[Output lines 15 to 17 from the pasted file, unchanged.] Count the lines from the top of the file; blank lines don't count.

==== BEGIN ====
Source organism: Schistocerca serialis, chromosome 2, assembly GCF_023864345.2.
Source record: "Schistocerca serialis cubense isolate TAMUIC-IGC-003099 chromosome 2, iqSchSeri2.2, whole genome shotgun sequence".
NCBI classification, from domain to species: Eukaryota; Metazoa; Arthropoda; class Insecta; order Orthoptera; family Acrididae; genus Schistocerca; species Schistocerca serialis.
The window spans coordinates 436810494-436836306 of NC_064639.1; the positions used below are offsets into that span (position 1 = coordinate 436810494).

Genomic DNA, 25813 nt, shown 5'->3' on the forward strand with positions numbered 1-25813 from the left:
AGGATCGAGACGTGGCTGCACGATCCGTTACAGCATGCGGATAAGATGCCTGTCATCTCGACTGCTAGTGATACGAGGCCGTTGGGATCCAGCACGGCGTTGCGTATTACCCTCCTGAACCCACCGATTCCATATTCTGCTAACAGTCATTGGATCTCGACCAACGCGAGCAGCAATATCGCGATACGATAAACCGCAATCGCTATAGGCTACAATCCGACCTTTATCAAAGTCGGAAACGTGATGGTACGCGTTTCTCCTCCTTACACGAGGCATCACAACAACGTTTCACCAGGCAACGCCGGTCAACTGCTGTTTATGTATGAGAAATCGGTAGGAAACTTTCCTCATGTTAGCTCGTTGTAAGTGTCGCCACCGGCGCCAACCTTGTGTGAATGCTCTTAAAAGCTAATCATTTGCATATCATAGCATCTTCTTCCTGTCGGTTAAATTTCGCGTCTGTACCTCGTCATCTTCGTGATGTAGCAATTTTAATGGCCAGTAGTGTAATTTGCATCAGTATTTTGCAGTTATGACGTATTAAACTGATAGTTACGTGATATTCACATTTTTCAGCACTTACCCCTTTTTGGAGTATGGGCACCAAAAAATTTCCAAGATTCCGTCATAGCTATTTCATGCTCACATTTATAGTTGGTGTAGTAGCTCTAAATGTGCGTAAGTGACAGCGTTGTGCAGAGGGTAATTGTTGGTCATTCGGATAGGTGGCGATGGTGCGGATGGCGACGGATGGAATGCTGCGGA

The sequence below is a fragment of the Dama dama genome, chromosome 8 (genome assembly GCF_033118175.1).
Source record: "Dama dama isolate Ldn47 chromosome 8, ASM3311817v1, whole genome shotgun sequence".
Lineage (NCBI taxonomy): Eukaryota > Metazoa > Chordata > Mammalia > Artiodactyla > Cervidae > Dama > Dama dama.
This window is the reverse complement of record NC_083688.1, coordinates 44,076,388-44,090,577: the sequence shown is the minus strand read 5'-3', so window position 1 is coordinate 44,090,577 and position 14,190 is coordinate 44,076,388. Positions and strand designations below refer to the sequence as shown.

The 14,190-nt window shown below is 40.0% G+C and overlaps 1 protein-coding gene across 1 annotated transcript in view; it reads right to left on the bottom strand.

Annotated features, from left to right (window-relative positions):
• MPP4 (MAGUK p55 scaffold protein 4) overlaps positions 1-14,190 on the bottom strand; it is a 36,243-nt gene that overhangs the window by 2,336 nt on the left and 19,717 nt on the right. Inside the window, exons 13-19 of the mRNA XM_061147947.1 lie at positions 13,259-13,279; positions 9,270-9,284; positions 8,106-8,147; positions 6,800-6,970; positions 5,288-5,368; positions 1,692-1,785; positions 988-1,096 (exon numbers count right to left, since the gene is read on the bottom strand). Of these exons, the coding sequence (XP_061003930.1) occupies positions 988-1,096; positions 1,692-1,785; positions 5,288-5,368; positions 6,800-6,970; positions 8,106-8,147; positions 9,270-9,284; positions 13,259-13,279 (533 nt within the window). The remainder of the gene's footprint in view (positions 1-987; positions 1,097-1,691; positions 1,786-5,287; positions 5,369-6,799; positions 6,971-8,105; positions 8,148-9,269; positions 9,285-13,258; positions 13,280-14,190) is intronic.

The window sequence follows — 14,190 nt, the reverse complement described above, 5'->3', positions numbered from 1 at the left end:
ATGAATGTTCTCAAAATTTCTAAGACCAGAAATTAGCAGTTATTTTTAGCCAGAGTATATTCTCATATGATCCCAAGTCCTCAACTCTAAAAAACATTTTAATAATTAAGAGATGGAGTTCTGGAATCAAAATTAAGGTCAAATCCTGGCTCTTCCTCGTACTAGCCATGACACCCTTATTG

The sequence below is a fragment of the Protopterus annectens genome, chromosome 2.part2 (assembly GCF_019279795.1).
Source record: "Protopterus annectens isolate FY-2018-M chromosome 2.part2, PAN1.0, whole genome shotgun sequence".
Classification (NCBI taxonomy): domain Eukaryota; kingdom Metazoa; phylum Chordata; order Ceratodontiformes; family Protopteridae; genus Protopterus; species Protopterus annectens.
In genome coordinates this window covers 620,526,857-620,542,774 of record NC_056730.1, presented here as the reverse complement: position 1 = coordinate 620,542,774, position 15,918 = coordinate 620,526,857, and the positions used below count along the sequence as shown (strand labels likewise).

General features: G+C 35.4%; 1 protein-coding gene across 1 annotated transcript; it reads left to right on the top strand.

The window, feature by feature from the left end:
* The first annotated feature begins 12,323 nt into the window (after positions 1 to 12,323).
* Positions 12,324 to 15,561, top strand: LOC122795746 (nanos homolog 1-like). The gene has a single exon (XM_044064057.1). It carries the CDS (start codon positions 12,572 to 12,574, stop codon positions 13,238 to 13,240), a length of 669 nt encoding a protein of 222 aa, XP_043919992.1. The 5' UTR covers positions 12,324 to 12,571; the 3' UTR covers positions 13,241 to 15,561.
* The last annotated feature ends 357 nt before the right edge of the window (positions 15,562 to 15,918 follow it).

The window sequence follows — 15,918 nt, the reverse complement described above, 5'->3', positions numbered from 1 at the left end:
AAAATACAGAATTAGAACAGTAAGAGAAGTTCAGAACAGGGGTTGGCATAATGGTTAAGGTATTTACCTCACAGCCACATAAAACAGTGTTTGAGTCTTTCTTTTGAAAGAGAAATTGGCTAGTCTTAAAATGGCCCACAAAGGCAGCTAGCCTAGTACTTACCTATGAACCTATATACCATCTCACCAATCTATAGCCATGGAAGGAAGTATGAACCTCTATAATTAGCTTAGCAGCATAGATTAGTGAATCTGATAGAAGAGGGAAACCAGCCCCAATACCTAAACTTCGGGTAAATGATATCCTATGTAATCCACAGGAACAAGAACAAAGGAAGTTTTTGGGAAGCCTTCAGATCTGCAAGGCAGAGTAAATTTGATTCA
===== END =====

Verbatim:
ATGAATGTTCTCAAAATTTCTAAGACCAGAAATTAGCAGTTATTTTTAGCCAGAGTATATTCTCATATGATCCCAAGTCCTCAACTCTAAAAAACATTTTAATAATTAAGAGATGGAGTTCTGGAATCAAAATTAAGGTCAAATCCTGGCTCTTCCTCGTACTAGCCATGACACCCTTATTG

The sequence below is a fragment of the Protopterus annectens genome, chromosome 2.part2 (assembly GCF_019279795.1).
Source record: "Protopterus annectens isolate FY-2018-M chromosome 2.part2, PAN1.0, whole genome shotgun sequence".